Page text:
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Herzog & de Meuron completes its first project in Korea with sharp triangular volume

Korea, South Architecture News - Jul 13, 2021 - 15:59   1937 views

Herzog & de Meuron completes its first project in Korea with sharp triangular volume

Swiss architecture firm Herzog & de Meuron has completed its first project in Korea, with a sharp triangular and monolithic volume. 

Named ST International HQ and SongEun Art Space, the project is located in the heart of Cheongdam Dong, one of the busiest commercial and luxury fashion epicenters in Seoul. 

Set to be opened to the public on September 28, 2021, the building aims to become a new and significant landmark in Seoul, South Korea. The building will offer non-commercial art spaces, with a variety of new exhibition spaces for the SongEun Art and Cultural Foundation, and offices for ST International.

The first inaugural exhibition will open on 28 September 2021, curated by Herzog & de Meuron in collaboration with SongEun Art and Cultural Foundation.

Herzog & de Meuron completes its first project in Korea with sharp triangular volume

Image © Jihyun Jung

The concept invites visitors to explore the new site, foregrounds the building itself as a primary exhibit, and offers a first introduction to the different art spaces above and below ground. The exhibition, beyond reflecting on the new building and its development, also presents selected artists collaborations.

Herzog & de Meuron's building pays an homage to a plethora of architectural motifs whilst maintaining a strong and harmonious connection to local contexts, cultures and environments. 

The studio crafted a distinct language for the building, which offers a tall front façade facing the main street and a low back façade facing the garden, where a more intimate scale defines the surrounding neighborhood. 

Herzog & de Meuron completes its first project in Korea with sharp triangular volume

Image © Jihyun Jung

Its triangular shape derives from the building envelope specified for the site, in order to maximize the floor area and exploit the sculptural potential of the zoning laws. 

One of the most prominent design features of the project is the concrete surface that is textured by using formwork of rotated wooden boards. 

This motif is an ode to the meaning behind the name SongEun, which is translated as “hidden pine tree”, in which the patterns and veins of these wooden boards add a tactile quality to the volume. This design element is sharply contrasted, yet seamlessly integrated with the building’s sharp, geometric, minimal, monolithic structure. The building has 11 stories and 5 floors below ground level and spans more than 8,000 square meters.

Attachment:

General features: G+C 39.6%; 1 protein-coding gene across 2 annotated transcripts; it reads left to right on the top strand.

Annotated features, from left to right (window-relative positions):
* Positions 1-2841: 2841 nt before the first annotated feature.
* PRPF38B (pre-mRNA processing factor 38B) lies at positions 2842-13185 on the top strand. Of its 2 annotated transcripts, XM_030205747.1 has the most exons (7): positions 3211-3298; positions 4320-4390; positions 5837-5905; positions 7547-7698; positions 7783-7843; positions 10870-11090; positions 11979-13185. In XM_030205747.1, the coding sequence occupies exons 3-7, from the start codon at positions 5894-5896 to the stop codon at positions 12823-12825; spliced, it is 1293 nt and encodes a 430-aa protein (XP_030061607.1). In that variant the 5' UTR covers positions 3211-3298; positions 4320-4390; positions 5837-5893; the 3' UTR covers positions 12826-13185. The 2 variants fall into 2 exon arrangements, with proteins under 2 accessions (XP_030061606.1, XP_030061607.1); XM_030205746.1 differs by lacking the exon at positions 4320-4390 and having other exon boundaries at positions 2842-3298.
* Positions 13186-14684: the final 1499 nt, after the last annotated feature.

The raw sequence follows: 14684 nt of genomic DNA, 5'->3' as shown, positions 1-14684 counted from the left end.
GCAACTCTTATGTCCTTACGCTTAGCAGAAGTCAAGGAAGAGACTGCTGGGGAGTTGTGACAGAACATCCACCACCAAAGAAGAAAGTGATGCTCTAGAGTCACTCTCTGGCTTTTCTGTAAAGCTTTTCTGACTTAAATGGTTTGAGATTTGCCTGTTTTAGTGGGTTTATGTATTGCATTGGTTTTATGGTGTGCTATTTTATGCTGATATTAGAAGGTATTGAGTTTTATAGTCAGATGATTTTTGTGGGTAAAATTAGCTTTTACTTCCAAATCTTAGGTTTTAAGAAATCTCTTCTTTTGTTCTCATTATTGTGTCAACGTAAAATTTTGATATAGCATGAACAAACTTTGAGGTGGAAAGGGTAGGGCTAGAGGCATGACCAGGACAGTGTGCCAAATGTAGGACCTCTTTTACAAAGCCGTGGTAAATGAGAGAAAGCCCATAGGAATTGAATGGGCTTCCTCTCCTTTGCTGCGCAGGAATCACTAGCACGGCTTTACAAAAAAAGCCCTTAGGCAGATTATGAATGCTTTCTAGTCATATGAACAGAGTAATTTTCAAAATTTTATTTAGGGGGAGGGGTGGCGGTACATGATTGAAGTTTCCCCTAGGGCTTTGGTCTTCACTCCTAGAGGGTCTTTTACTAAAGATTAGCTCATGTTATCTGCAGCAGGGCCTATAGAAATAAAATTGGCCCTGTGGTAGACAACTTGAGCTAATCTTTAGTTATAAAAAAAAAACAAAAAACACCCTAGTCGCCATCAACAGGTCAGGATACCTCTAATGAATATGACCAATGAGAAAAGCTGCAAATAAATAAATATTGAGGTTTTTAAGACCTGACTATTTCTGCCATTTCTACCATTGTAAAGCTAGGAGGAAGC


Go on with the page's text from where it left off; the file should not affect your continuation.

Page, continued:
The art spaces are placed on the lower floors opening up towards the main street through a long window. The upper floors are dedicated office spaces with another long window at the top.

"The curve of the descending ramp carves an opening in the ceiling of an underground exhibition space, connecting it to the activity, sound, and light from street-level," said Herzog & de Meuron. 

"Above ground, the ramp’s spiral volume continues as a stair bringing visitors up to the second-floor galleries."

"Our experience designing contemporary art museums has increasingly focused on how we can bring art and people together. How can we make a space that works for the art and the artist, for the collector and the public? Many different needs have to be factored in to make a whole that works for everyone. Only then can such a place become a new attractor for urban life in a city."

Herzog & de Meuron completes its first project in Korea with sharp triangular volume

Image © Jihyun Jung

On one side of the building, Herzog & de Meuron created a cut out from the base inviting visitors from the street to the main lobby and a garden. On the other side, there is another cut out that allows natural light for office spaces. 

Inside, the studio designed a grand ramp leading visitors to parking below ground level. The curve of the descending ramp creates an opening in the ceiling of an underground exhibition space, connecting it to the activity, sound, and light from street-level. Above ground, the ramp’s spiral volume continues as a stair bringing visitors up to the second-floor galleries.

"We commissioned this groundbreaking building with culture at its core to emphasize the need and importance of the arts in our contemporary society. As an architecture firm, Herzog & de Meuron has often looked to artists for inspiration. We hope that our building will also be a source of inspiration for our community and will attract even more attention and visitors to the promising contemporary artists we earnestly try to promote," said Chairman Sang-Duck Yoo.

Herzog & de Meuron completes its first project in Korea with sharp triangular volume

Image © Jihyun Jung

Recently, Herzog & de Meuron started construction on the transformation of power plant in San Francisco. The studio also completed the M+ Museum Tower in Hong Kong. In addition, the studio renovated and extended 19th Century Stadtcasino Basel Concert Hall In Switzerland. 

Top image © Jihyun Jung 

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